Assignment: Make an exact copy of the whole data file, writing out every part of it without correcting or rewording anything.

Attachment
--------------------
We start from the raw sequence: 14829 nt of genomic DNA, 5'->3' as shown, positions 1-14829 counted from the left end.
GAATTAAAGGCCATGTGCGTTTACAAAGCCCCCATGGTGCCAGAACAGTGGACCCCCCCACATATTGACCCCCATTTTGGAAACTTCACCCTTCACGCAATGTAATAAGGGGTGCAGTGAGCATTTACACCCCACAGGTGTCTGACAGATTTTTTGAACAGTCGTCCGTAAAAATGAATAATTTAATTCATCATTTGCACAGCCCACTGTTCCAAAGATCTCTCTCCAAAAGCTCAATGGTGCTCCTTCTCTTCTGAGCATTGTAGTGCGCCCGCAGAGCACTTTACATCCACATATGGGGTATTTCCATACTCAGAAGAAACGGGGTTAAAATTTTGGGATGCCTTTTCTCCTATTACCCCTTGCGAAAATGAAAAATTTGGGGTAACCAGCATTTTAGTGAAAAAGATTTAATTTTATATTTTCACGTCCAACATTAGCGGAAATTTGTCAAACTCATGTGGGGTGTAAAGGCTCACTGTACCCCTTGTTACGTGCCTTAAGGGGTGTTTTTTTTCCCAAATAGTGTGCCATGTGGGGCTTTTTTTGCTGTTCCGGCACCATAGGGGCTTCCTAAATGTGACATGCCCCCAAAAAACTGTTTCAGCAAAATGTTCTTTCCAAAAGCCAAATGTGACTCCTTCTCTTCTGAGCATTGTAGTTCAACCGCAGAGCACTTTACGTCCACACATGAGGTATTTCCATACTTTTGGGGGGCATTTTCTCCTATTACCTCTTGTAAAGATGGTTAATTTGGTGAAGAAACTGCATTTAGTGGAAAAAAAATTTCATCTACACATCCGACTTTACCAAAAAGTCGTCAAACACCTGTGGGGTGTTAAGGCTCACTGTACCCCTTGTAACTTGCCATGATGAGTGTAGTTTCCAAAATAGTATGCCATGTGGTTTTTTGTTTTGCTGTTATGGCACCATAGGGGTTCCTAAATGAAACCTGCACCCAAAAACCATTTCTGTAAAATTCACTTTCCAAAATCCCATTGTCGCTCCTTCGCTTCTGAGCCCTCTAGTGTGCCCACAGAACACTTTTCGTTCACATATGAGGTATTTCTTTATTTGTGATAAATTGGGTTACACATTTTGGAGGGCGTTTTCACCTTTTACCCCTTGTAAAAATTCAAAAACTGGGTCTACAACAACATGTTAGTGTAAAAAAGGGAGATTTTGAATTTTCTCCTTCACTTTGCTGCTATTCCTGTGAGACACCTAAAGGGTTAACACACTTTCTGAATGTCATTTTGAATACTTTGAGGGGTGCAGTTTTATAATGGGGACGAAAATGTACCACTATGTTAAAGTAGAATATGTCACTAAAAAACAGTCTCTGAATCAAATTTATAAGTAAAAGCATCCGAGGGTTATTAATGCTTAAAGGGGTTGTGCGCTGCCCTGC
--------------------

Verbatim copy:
We start from the raw sequence: 14829 nt of genomic DNA, 5'->3' as shown, positions 1-14829 counted from the left end.
GAATTAAAGGCCATGTGCGTTTACAAAGCCCCCATGGTGCCAGAACAGTGGACCCCCCCACATATTGACCCCCATTTTGGAAACTTCACCCTTCACGCAATGTAATAAGGGGTGCAGTGAGCATTTACACCCCACAGGTGTCTGACAGATTTTTTGAACAGTCGTCCGTAAAAATGAATAATTTAATTCATCATTTGCACAGCCCACTGTTCCAAAGATCTCTCTCCAAAAGCTCAATGGTGCTCCTTCTCTTCTGAGCATTGTAGTGCGCCCGCAGAGCACTTTACATCCACATATGGGGTATTTCCATACTCAGAAGAAACGGGGTTAAAATTTTGGGATGCCTTTTCTCCTATTACCCCTTGCGAAAATGAAAAATTTGGGGTAACCAGCATTTTAGTGAAAAAGATTTAATTTTATATTTTCACGTCCAACATTAGCGGAAATTTGTCAAACTCATGTGGGGTGTAAAGGCTCACTGTACCCCTTGTTACGTGCCTTAAGGGGTGTTTTTTTTCCCAAATAGTGTGCCATGTGGGGCTTTTTTTGCTGTTCCGGCACCATAGGGGCTTCCTAAATGTGACATGCCCCCAAAAAACTGTTTCAGCAAAATGTTCTTTCCAAAAGCCAAATGTGACTCCTTCTCTTCTGAGCATTGTAGTTCAACCGCAGAGCACTTTACGTCCACACATGAGGTATTTCCATACTTTTGGGGGGCATTTTCTCCTATTACCTCTTGTAAAGATGGTTAATTTGGTGAAGAAACTGCATTTAGTGGAAAAAAAATTTCATCTACACATCCGACTTTACCAAAAAGTCGTCAAACACCTGTGGGGTGTTAAGGCTCACTGTACCCCTTGTAACTTGCCATGATGAGTGTAGTTTCCAAAATAGTATGCCATGTGGTTTTTTGTTTTGCTGTTATGGCACCATAGGGGTTCCTAAATGAAACCTGCACCCAAAAACCATTTCTGTAAAATTCACTTTCCAAAATCCCATTGTCGCTCCTTCGCTTCTGAGCCCTCTAGTGTGCCCACAGAACACTTTTCGTTCACATATGAGGTATTTCTTTATTTGTGATAAATTGGGTTACACATTTTGGAGGGCGTTTTCACCTTTTACCCCTTGTAAAAATTCAAAAACTGGGTCTACAACAACATGTTAGTGTAAAAAAGGGAGATTTTGAATTTTCTCCTTCACTTTGCTGCTATTCCTGTGAGACACCTAAAGGGTTAACACACTTTCTGAATGTCATTTTGAATACTTTGAGGGGTGCAGTTTTATAATGGGGACGAAAATGTACCACTATGTTAAAGTAGAATATGTCACTAAAAAACAGTCTCTGAATCAAATTTATAAGTAAAAGCATCCGAGGGTTATTAATGCTTAAAGGGGTTGTGCGCTGCCCTGC